Michelle Schramm had a long-term goal to open her own school with small classes and hands-on learning. That goal became more urgent when most schools closed down in March and moved online.
“The pandemic was the catalyst,” Schramm said. “There are skills that just can’t be taught through a computer.”
Discovery Micro-school opened Tuesday in the former school at St. Bernadette Catholic Church near Jefferson Barracks. There are five students enrolled in each of two classrooms, one with kindergarten through second grade and the other for third through fifth grades. Tuition is $235 per week, with some flexibility. The maximum enrollment this year is set at 20 students.
Schramm, 39, is certified in early childhood education and previously taught kindergarten and first grade. Her son is a fifth grader at the microschool, which she plans to keep open even after most students return to classrooms.
While St. Louis County officials said Wednesday that schools could start bringing back elementary students, most school districts in the area have committed to virtual learning for at least the first quarter of the year.
Microschools were developed before the coronavirus struck, but they are perfectly suited for small class sizes and social distancing. They are the 21st century version of the one-room schoolhouse — typically 10 or fewer students in a mixed-age classroom. The private schools offer personalized education and mostly eschew standardized testing and textbooks.
While the pandemic has spurred new interest in microschools, the trend was already growing. At least three of the mini schools opened in the St. Louis region in fall of 2019.
Sudbury School opened in University City with eight students who develop their own schedules, curriculum and rules. The school’s enrollment has doubled since last year. The Children’s Community microschool in Fenton moved classes entirely outdoors this fall for its 12 students. In Cottleville, Lighthouse International is a home-based school that is part of the Acton Academy network of more than 200 microschools nationwide.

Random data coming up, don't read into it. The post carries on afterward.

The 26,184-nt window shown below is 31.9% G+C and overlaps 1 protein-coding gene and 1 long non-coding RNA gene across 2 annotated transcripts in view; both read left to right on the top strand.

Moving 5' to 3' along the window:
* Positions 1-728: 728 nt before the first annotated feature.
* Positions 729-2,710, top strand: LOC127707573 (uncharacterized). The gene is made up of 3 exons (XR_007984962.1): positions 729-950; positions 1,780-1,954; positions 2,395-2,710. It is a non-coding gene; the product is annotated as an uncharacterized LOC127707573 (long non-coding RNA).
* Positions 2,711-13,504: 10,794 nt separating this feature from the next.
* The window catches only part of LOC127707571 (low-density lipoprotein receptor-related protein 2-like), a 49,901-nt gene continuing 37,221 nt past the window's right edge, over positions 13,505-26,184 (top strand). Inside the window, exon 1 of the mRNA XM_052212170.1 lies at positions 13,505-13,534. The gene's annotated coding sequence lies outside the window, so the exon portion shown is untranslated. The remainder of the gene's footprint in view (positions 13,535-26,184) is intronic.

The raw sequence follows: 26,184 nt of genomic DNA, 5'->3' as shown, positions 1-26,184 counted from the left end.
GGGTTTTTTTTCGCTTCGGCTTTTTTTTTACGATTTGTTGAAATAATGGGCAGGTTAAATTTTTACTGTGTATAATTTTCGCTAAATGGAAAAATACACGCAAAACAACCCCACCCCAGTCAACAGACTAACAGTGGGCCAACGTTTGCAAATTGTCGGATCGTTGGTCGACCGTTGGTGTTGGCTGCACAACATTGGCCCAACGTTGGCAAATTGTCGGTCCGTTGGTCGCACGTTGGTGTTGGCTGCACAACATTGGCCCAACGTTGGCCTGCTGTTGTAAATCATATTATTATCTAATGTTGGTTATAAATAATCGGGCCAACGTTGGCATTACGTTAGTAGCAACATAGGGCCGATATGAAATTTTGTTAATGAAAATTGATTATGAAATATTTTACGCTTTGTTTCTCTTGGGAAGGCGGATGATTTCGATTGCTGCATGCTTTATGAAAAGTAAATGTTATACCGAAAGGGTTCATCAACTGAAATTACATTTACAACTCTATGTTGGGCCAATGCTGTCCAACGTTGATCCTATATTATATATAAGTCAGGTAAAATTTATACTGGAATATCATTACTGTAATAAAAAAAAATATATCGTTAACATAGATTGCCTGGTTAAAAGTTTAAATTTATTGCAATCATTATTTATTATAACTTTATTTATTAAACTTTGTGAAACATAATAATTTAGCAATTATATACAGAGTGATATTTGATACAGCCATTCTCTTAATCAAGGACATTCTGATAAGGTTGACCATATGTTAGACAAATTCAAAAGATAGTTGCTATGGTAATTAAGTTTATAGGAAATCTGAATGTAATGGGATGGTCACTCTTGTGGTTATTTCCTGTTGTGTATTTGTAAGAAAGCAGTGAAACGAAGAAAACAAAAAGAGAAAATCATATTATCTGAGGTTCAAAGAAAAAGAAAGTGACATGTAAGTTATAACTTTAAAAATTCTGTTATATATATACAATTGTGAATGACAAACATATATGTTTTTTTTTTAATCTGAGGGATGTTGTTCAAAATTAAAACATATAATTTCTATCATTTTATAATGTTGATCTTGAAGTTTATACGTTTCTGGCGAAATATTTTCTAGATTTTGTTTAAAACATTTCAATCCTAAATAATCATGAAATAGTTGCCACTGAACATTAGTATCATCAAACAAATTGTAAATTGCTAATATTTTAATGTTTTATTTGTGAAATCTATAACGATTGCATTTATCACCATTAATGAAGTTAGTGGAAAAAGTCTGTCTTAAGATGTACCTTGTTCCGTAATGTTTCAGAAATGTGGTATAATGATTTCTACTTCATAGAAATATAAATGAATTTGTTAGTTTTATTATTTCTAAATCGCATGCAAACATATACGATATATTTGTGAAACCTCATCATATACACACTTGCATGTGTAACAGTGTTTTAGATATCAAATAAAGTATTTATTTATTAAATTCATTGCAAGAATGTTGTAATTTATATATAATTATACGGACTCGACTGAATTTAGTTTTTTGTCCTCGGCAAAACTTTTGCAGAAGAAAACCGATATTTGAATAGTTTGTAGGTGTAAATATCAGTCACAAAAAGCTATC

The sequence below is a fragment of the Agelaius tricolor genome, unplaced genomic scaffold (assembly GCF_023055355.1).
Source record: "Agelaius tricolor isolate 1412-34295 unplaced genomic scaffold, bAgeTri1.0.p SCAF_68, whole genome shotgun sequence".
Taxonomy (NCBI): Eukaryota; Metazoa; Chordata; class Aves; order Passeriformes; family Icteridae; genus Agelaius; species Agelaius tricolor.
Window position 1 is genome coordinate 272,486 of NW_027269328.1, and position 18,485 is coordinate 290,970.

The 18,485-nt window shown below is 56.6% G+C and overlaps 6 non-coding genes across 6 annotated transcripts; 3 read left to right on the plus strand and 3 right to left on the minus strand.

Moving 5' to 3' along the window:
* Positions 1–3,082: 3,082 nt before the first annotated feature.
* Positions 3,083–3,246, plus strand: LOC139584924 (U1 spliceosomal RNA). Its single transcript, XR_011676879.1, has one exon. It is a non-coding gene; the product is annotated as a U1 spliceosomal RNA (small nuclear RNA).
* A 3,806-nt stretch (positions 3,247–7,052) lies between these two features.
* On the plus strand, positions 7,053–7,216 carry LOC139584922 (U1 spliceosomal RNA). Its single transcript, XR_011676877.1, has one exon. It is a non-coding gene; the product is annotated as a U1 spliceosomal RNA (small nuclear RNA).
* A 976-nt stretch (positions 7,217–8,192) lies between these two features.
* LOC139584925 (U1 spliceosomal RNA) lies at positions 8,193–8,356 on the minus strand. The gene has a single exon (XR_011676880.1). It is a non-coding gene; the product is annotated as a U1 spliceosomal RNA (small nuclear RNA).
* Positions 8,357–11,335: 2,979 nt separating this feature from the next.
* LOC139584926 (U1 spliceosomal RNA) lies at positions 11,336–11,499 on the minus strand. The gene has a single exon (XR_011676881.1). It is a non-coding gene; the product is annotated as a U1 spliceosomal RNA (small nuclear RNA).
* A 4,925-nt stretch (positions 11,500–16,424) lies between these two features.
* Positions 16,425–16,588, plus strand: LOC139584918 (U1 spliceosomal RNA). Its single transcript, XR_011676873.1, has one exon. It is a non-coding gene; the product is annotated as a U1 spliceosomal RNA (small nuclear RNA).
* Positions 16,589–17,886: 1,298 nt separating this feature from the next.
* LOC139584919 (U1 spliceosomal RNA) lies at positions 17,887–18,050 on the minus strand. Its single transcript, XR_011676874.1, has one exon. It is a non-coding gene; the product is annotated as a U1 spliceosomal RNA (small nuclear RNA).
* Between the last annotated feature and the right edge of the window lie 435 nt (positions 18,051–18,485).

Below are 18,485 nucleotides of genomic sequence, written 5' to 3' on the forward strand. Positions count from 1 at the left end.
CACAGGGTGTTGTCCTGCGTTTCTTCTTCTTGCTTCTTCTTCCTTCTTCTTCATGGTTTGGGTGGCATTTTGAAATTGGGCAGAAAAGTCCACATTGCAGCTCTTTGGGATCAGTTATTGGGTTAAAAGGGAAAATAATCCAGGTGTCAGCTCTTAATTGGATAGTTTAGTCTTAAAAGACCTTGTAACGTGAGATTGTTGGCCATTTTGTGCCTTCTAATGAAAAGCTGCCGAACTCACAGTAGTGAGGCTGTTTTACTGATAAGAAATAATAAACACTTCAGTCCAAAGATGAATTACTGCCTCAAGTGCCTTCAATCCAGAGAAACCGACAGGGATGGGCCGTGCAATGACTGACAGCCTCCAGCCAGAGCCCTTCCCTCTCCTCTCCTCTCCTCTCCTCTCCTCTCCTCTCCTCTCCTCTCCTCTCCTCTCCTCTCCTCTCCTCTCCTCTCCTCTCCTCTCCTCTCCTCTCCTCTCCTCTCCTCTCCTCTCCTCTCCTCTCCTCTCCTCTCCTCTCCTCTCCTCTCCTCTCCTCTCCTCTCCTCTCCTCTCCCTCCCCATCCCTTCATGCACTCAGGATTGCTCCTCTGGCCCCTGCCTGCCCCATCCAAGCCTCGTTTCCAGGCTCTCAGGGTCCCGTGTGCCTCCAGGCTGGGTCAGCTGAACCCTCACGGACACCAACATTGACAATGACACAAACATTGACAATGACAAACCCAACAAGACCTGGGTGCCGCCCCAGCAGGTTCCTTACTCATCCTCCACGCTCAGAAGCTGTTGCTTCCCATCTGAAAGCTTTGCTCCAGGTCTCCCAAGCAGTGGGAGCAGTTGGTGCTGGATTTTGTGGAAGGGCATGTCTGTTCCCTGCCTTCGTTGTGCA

The manager of the Mercy South Co-Worker Children’s Center wanted to help parents who were seeking in-person options for their kindergartners who had aged out of the center. The hospital system hired a certified teacher for a kindergarten class with space for 10 students and open to anyone in the community.
“That first experience you want for your child in school is not necessarily over the computer,” said Stephanie Viviano.
Some families with babies and toddlers at the center decided to keep them home, opening up a classroom at the center for the kindergartners. Tuition is $175 per week.
Teacher Rachel Pavelka, 25, said she jumped at the chance to work with the 5- and 6-year-olds in the Mercy program, “getting them started and building the foundational skills.”
With only six kids in the class, Pavelka is able to spend lots of one-on-one time with each student. Half of the students attended the center for child care, and the other students transferred from the Lindbergh and Affton school districts, which started the year primarily online.
The new classroom is a relief for working parents like Shannon Daniel, who could not have helped her son Duke, 5, with virtual learning during the day.
“It was either that or we were going to keep him back one year,” Daniel said. “He’s ready. He wanted to go. He said, ‘Let me learn.’”